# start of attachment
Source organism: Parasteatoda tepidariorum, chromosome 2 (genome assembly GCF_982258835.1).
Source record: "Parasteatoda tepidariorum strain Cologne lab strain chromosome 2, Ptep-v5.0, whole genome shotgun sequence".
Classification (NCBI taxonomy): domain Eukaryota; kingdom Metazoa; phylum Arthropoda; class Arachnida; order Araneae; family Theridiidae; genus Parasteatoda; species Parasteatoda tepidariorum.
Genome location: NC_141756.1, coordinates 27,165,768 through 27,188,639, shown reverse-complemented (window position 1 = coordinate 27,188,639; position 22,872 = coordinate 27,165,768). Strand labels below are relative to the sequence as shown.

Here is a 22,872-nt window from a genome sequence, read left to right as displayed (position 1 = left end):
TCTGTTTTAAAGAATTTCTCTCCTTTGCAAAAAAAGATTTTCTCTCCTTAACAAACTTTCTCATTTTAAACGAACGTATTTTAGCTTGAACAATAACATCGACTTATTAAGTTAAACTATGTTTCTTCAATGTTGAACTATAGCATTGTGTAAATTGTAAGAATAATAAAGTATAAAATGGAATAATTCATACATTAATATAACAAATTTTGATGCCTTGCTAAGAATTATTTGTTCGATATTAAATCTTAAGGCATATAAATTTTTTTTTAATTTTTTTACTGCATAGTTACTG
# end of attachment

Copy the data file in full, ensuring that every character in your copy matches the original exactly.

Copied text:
Source organism: Parasteatoda tepidariorum, chromosome 2 (genome assembly GCF_982258835.1).
Source record: "Parasteatoda tepidariorum strain Cologne lab strain chromosome 2, Ptep-v5.0, whole genome shotgun sequence".
Classification (NCBI taxonomy): domain Eukaryota; kingdom Metazoa; phylum Arthropoda; class Arachnida; order Araneae; family Theridiidae; genus Parasteatoda; species Parasteatoda tepidariorum.
Genome location: NC_141756.1, coordinates 27,165,768 through 27,188,639, shown reverse-complemented (window position 1 = coordinate 27,188,639; position 22,872 = coordinate 27,165,768). Strand labels below are relative to the sequence as shown.

Here is a 22,872-nt window from a genome sequence, read left to right as displayed (position 1 = left end):
TCTGTTTTAAAGAATTTCTCTCCTTTGCAAAAAAAGATTTTCTCTCCTTAACAAACTTTCTCATTTTAAACGAACGTATTTTAGCTTGAACAATAACATCGACTTATTAAGTTAAACTATGTTTCTTCAATGTTGAACTATAGCATTGTGTAAATTGTAAGAATAATAAAGTATAAAATGGAATAATTCATACATTAATATAACAAATTTTGATGCCTTGCTAAGAATTATTTGTTCGATATTAAATCTTAAGGCATATAAATTTTTTTTTAATTTTTTTACTGCATAGTTACTG